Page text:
Vanderbilt Tender?

I'm planning on building a Vanderbilt tender, one that Seaboard used behind their 2-8-2 Q-3 Mikados.

Other than a couple of blurry and small photos, I have nothing much to go by other than a dimensional drawing in the Seaboard book done by Richard Prince. The dimensions are fine, but the drawing isn't scale and really doesn't look much like the tender in question.

I did find this link:

VANDERBILT TENDER

This tender is very close to the SAL tender.

While the water tank and coal bunker are fairly easy to model, almost nothing can be found on what the front of the tender or the underframe looked like. The link I posted does have a photo of the front end, but it's missing parts and I'm not sure what I'm even looking at or what purpose some of the things I can identify are for.

I'd really like to get the underframe as close as possible. If someone has info they'd like to share I'd be grateful.

MODELING SOUTHEAST VIRGINIA

Having A Blast Running BPRC

Original Post
The iunderframe of a Vanderbilt tender is fairly staight forward, being much like that of a tank car with a heavy centersill. However the front end sill is heavier that the rear end sill, as it containing the drawbar to the loco as well as the deck for the cab floor apron.

I think I have a photo or two of a B&O Vanderbilt front end and maybe one of the tail too. Let me know by direct email if you're intersted and I could scan them for you.

Ed Bommer
Thanks Ed, will do!

I noticed on one of the photos in the link, as well as a photo of a Seaboard tender, that there appears to be a part of the underframe that comes off at an angle from the center sill and connects to the rear sill (box-like piece on the end). It looks like it attaches to the center sill where the bolster is located.

Anything you can provide will be of great help!

MODELING SOUTHEAST VIRGINIA

Having A Blast Running BPRC

Bob,

there might have been an article on building a Vandy tender a few years ago in OSN.....

A Pessimist sees a dark tunnel

An Optimist sees light at the end of the tunnel

A Realist sees a freight train

The Train engineer sees 3 idiots standing on the rails

 

Yeah, there might have been . . .

The level of detail you are looking for is probably lost, or in some museum somewhere. You probably will have to fake it, like I did. My Seaboard Mountain has the same tender, but all I wanted was to make sure it sort of looked like the photo in Trains Magazine in the 1950s.

If you loosen up a bit and do not have to have an exact copy, the 48/ft article will make tender building easy for you.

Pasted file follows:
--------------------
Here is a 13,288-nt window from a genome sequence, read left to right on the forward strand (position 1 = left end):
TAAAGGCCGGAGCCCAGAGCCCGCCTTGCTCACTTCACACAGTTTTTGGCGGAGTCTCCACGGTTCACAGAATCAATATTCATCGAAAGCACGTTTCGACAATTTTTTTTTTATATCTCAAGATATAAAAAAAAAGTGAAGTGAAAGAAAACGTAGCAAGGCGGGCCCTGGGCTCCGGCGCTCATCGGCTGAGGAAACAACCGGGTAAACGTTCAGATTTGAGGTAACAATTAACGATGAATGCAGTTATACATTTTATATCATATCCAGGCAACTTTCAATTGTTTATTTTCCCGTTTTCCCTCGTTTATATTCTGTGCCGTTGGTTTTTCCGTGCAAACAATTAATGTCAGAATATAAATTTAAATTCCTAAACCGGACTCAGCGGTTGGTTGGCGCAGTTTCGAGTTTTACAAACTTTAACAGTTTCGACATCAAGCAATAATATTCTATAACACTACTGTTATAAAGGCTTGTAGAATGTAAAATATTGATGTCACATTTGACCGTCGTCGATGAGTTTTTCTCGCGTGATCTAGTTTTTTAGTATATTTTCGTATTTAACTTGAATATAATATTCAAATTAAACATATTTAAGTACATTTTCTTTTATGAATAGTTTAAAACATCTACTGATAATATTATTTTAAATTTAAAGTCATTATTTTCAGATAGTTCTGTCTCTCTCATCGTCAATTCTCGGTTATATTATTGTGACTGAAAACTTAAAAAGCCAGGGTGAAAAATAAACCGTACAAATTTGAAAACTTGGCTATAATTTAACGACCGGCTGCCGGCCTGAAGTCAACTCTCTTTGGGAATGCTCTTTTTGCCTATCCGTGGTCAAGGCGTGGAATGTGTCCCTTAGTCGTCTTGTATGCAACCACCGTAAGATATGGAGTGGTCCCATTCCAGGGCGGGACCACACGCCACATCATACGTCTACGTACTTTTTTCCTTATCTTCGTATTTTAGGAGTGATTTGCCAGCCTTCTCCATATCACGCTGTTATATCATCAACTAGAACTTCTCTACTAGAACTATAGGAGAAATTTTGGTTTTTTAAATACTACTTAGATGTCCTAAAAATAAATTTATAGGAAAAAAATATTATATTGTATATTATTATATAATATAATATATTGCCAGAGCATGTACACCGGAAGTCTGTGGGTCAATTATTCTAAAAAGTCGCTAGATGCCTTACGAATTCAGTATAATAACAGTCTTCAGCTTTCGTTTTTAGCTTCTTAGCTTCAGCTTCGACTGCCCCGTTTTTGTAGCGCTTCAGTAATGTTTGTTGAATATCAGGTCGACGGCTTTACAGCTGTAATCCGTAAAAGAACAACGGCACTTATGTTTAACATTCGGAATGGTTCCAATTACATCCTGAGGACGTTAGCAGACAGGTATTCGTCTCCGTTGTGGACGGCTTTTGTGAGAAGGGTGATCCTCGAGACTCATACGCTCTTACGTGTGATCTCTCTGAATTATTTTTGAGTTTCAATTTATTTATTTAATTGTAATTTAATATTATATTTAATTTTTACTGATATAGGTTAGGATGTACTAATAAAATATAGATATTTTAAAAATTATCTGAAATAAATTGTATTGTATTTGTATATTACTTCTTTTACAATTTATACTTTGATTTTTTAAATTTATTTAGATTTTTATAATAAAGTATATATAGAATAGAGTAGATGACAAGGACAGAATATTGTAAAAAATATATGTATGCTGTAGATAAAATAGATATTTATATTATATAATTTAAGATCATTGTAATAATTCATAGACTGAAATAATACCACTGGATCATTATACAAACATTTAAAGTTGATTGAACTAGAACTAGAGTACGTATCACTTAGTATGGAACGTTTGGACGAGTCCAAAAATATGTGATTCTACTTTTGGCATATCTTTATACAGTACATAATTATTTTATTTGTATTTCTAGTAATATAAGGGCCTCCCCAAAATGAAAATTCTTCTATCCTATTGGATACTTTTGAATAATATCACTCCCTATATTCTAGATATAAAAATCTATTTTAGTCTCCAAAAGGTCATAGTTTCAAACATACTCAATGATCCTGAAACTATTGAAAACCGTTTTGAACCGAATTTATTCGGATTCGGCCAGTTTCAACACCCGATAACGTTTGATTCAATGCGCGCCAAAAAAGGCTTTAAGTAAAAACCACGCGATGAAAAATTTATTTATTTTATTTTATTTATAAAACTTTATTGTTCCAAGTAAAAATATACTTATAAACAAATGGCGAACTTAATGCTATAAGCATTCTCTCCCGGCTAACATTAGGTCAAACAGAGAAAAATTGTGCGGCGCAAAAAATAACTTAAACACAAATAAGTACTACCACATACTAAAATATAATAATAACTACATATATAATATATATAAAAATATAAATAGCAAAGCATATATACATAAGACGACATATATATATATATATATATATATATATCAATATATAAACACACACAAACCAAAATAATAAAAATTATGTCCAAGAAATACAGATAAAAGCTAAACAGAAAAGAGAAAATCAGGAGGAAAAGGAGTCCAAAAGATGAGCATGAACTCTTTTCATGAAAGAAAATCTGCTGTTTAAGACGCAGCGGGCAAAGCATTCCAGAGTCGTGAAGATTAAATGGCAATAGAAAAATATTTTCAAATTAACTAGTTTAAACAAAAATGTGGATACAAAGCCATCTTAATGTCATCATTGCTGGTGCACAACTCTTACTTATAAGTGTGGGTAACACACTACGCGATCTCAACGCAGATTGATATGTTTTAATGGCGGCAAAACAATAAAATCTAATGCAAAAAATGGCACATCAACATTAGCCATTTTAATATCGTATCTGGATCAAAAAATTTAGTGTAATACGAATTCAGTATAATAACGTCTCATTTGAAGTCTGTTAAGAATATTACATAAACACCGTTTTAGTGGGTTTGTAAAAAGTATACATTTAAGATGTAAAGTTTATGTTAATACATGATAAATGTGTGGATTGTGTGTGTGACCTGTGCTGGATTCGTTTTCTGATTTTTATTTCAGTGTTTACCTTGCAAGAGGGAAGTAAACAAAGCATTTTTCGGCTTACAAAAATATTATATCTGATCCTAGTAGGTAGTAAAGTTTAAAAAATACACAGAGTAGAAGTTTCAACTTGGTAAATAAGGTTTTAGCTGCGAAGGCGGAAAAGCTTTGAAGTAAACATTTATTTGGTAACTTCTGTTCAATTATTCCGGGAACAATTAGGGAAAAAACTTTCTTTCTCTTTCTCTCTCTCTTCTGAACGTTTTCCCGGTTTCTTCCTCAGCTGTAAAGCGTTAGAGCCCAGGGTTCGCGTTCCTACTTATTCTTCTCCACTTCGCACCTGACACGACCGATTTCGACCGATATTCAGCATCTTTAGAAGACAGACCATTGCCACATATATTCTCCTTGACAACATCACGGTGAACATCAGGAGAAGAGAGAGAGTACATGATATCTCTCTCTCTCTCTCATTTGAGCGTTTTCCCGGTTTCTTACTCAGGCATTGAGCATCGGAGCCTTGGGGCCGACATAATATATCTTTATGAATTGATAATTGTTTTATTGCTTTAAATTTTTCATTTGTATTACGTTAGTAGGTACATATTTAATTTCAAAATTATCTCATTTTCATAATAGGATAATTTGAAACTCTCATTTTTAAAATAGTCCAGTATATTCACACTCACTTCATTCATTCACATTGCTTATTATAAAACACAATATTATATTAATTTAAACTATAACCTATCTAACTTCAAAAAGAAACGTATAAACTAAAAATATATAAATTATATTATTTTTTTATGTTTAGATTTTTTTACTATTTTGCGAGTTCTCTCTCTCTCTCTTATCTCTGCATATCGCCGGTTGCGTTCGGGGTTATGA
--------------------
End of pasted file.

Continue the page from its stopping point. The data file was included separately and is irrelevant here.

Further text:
Simon,

I have a post there now (actually a post on the yahoo forum, the historical society's forum is almost dead). I need to peruse my Lines South and MM mags to see if I can find anything, thanks for reminding me!

MODELING SOUTHEAST VIRGINIA

Having A Blast Running BPRC

Simon,

Got all of those too Wink Maybe I can convince those guys to run an article on the Vanderbilt tenders.

Thing is, Seaboard use Vandy tenders on a number of engines and it looks like for each class they were just a bit different.

I keep finding better photos so maybe I'll gather enough data in the next few months to give it a go.

Here's one I just found:

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I'm really curious about the underframe.

It looks like the tank is sitting on another thickness of sheet metal that is shaped to the tank and is where the underframe beams are attached (welded or riveted). The "beams" look like channels, but I'm not sure how the bolster area is built.

I have an HO Mountain with a Vanderbilt tender, I'll pull that out and take a look at what detail they had.

MODELING SOUTHEAST VIRGINIA

Having A Blast Running BPRC

quote:
Originally posted by Bob Delbridge:
Thanks Bob.

All you guys are great! Thanks for the help so far, I hope to have something to show soon, but first I need to dig out that magazine article.


OSN

1993 December Scratch Building a Venderbuilt Tender - Part 1 Turner, Bob
1994 February Scratch Building a Vanderbuilt Tender - Part 2 Turner, Bob

If you can't find a copy, contact me directly.

A Pessimist sees a dark tunnel

An Optimist sees light at the end of the tunnel

A Realist sees a freight train

The Train engineer sees 3 idiots standing on the rails

 

quote:
Originally posted by ChipR:
Rich yoder has Vulcan trucks in stock. PSC makes leaf springs.

A little work to marry the two...

ChipR


I now pronounce you sideframes and springs - you may now mount the trucks, Wink

A Pessimist sees a dark tunnel

An Optimist sees light at the end of the tunnel

A Realist sees a freight train

The Train engineer sees 3 idiots standing on the rails